Kubernetes Kustomize - JsonPatches6902 overview

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Kustomize is a supplement and very useful tool for kuberentes that is responsible for template management. One of the core functionalities is to create overriding rules on top of an existing template without changing the latter. While official documentation provides a great overview of the basic features such as adding namespace, prefixes, annotations, labels, it lacks an explanation of common scenarios where the need to add, remove or replace values of a base template. More precisely, I'll be focusing on JsonPatches6902 and how to create them in, native for kubernetes, yaml format.

What is JsonPatches6902?

Let's start with the number first. There is an RFC6902 standard defines how to apply JSON patches. The original purpose of this standard is to eliminate bandwidth and CPU waste while processing large resources for HTTP requests: instead of sending entire JSON object (resource) via HTTP PUT/POST method, it allows to send only the modified part (patch).

According to the standard, there are 6 types of operations that can be performed on an object: add, remove, replace, move, copy, test. We will take a look at the first three since they have a more applicable sense to our use case. From a syntactical point of view, each operation must have op member indicating one of the mentioned types, e.g. add:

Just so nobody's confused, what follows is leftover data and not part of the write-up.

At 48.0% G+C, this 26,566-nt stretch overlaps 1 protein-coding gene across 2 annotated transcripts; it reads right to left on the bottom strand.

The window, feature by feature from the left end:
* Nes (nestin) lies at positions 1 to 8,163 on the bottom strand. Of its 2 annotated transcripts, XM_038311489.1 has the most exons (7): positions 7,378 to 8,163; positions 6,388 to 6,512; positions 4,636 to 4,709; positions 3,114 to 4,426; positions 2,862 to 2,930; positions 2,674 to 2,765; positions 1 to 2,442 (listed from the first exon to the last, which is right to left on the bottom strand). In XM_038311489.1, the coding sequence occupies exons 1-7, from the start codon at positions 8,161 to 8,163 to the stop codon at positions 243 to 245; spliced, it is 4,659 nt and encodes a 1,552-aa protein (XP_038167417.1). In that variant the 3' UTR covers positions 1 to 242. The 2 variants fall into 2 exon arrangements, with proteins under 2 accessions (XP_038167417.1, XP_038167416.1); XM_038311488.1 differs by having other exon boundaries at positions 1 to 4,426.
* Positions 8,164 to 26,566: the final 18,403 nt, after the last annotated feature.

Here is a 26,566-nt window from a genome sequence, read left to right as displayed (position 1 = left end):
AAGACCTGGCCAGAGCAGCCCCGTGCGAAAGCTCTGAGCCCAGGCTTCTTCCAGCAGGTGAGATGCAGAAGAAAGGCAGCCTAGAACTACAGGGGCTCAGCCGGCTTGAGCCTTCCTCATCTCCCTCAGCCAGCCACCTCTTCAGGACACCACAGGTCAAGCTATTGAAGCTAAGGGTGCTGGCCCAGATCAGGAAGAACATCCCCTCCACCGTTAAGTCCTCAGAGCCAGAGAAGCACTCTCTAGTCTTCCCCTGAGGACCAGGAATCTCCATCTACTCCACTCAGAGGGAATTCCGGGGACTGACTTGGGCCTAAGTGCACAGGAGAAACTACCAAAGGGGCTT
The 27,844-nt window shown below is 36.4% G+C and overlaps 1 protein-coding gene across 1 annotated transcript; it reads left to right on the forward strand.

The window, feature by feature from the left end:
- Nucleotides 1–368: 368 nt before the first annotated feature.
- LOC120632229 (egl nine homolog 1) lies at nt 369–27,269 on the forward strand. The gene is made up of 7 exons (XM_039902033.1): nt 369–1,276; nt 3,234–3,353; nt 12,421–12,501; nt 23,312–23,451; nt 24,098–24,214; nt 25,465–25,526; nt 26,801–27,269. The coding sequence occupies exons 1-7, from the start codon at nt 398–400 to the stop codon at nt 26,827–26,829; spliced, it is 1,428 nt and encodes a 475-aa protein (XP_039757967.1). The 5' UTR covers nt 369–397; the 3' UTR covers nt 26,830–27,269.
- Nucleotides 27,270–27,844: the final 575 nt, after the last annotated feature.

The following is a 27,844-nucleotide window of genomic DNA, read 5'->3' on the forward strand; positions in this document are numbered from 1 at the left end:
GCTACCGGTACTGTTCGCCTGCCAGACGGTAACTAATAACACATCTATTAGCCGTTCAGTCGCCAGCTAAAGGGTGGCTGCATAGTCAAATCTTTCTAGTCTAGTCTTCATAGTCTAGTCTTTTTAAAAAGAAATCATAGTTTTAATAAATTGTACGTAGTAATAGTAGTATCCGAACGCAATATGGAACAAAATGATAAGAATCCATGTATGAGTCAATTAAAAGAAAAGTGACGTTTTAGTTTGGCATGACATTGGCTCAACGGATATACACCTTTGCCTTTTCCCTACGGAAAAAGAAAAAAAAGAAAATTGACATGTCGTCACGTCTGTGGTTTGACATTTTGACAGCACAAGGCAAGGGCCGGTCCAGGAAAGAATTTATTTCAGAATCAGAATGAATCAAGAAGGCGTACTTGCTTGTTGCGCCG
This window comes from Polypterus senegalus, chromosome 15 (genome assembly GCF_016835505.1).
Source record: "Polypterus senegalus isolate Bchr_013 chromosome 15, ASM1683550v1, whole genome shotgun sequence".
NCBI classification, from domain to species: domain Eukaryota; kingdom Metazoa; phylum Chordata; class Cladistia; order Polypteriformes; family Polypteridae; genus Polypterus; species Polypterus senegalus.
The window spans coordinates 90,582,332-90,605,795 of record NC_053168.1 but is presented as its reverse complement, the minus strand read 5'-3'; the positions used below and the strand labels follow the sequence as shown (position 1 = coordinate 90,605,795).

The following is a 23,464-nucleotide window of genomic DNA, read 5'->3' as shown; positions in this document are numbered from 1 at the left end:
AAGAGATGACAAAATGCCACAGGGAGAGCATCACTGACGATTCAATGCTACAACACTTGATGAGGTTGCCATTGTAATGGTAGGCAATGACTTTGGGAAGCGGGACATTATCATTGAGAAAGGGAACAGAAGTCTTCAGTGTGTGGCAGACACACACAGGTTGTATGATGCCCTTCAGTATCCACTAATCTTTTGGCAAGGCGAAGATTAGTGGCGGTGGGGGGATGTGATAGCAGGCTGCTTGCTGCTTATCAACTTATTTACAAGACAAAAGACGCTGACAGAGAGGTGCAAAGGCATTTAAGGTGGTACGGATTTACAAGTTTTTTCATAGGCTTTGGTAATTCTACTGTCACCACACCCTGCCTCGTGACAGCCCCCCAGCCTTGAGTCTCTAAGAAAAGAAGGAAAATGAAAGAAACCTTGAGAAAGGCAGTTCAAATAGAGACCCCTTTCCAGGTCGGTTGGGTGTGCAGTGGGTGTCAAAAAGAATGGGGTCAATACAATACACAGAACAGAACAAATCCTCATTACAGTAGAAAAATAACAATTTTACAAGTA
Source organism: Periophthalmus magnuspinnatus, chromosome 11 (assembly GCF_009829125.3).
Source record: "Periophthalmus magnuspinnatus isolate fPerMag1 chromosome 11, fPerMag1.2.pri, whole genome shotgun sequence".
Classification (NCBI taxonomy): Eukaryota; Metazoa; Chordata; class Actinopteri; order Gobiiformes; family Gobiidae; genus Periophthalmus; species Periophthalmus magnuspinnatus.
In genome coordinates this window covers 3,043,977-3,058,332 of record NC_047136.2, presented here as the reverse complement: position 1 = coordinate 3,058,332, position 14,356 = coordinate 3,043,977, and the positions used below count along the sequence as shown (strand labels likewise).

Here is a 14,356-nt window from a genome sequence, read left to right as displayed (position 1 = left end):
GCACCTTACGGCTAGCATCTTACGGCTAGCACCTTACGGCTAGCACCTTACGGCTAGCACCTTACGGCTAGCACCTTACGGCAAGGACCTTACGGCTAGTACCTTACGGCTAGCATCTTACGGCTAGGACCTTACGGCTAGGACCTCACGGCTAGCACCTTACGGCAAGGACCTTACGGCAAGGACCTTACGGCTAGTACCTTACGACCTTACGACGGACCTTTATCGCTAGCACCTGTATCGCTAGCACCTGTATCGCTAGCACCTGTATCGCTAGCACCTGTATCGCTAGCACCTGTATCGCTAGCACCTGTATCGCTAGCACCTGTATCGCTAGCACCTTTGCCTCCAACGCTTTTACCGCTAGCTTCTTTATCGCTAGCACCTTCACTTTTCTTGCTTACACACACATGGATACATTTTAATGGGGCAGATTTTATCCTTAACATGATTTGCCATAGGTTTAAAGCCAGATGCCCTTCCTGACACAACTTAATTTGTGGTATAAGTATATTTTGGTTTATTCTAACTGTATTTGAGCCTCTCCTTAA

In addition to that, operations must include a path key. The value of the path is a location within the JSON document need to be modified and standardized by RFC6901:

The other key-value pairs of operation depend on the particular operation being performed.

Example with gitea

After we had a brief overview of the official standard, let's switch to kubernetes and see how this functionality can be used within kustomize.

Sometimes it's best to explain the concept by example and that's what we're going to do. Out test subject will be represented by gitea - self-hosted git service. This docker image is an excellent candidate for the scenario as it does support multiple environment variables and have a front-facing UI interface allows to see the changes applied through the patches.

Project structure

As it's in the case for most of my articles, the full project can be found on GitHub. The structure can be represented in the following diagram:

|-- base
|-- overlays
    |-- add
    |-- remove
    |-- replace

At the simplest level, the codebase contains gitea pod and gitea service where both represent the base layer. There are two ways of how to deploy this configuration to, let's say, minikube environment:

  • If kustomize package is installed: kustomize build ./base | kubectl apply -f -
  • if kubernetes version is higher than 1.14: kubectl apply -k ./base

The base might not very useful in the beginning since the service is only reachable within kubernetes environment. In the next section, we will see how patches can help to expose the service so we can see a nice UI in the browser.